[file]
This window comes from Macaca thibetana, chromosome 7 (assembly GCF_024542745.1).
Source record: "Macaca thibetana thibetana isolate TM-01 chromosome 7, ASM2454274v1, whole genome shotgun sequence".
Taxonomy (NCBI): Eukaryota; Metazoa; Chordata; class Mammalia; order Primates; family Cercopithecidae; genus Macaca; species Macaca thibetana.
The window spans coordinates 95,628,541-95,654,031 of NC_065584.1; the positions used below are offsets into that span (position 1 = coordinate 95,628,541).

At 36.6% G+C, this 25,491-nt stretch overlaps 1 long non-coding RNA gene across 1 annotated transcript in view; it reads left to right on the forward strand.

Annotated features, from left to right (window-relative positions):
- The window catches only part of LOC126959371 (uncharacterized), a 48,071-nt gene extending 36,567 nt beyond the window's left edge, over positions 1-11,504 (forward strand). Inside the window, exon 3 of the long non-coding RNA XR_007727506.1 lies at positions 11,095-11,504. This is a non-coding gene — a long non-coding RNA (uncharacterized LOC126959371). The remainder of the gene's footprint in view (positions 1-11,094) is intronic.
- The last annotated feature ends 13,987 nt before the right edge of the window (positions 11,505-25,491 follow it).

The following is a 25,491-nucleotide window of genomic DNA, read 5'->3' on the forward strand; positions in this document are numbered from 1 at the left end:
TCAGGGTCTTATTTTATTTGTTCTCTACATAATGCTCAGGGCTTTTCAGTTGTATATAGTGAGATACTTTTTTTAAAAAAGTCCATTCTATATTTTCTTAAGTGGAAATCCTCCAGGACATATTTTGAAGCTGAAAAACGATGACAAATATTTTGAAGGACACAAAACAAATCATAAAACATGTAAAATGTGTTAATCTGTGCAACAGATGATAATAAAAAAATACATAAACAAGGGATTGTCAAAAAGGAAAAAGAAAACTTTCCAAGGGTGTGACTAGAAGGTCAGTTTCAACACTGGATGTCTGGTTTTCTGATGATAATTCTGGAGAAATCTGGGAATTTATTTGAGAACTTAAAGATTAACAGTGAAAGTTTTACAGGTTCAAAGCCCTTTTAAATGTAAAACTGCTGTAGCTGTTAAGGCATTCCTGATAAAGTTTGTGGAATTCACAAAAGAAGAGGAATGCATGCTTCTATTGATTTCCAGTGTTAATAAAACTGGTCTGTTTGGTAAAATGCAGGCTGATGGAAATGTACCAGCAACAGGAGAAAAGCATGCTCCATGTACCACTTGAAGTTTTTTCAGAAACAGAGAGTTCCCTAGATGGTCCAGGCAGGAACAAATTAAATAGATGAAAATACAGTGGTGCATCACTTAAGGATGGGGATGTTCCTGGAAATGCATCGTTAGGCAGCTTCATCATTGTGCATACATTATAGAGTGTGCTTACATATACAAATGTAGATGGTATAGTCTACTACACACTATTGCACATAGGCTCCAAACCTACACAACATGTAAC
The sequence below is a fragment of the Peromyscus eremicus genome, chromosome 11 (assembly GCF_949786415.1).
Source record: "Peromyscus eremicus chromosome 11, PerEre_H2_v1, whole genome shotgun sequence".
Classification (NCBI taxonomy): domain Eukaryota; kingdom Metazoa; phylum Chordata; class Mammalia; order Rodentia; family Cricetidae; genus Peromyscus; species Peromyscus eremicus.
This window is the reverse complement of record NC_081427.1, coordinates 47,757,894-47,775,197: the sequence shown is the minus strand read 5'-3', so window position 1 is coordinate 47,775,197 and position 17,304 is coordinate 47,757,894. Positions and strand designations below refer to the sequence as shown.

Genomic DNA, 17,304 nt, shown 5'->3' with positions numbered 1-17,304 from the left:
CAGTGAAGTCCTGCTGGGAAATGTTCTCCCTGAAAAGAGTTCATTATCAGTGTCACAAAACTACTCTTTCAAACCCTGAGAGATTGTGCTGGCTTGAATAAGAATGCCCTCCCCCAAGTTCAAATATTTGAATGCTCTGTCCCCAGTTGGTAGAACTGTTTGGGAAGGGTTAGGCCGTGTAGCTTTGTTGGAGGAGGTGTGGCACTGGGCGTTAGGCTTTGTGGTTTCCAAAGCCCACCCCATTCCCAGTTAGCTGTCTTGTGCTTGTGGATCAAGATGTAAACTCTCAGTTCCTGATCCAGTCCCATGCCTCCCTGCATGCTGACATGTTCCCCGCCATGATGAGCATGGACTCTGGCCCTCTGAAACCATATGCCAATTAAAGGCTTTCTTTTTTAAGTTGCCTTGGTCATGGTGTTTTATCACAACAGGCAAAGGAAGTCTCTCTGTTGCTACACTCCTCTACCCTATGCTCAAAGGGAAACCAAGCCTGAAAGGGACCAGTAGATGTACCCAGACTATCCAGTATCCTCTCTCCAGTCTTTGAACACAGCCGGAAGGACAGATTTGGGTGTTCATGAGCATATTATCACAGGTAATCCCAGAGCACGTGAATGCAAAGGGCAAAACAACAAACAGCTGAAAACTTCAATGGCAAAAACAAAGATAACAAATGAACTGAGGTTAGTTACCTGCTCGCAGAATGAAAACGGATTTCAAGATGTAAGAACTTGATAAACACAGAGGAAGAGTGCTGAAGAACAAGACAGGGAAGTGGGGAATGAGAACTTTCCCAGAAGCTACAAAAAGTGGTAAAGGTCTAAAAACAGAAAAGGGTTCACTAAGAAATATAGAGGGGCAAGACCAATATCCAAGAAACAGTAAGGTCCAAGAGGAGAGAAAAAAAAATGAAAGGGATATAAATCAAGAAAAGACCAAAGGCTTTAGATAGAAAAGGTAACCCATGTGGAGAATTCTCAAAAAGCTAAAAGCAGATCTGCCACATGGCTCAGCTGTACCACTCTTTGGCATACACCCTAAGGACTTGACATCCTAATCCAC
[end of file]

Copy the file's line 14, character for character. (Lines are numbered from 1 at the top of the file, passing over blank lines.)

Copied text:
This window is the reverse complement of record NC_081427.1, coordinates 47,757,894-47,775,197: the sequence shown is the minus strand read 5'-3', so window position 1 is coordinate 47,775,197 and position 17,304 is coordinate 47,757,894. Positions and strand designations below refer to the sequence as shown.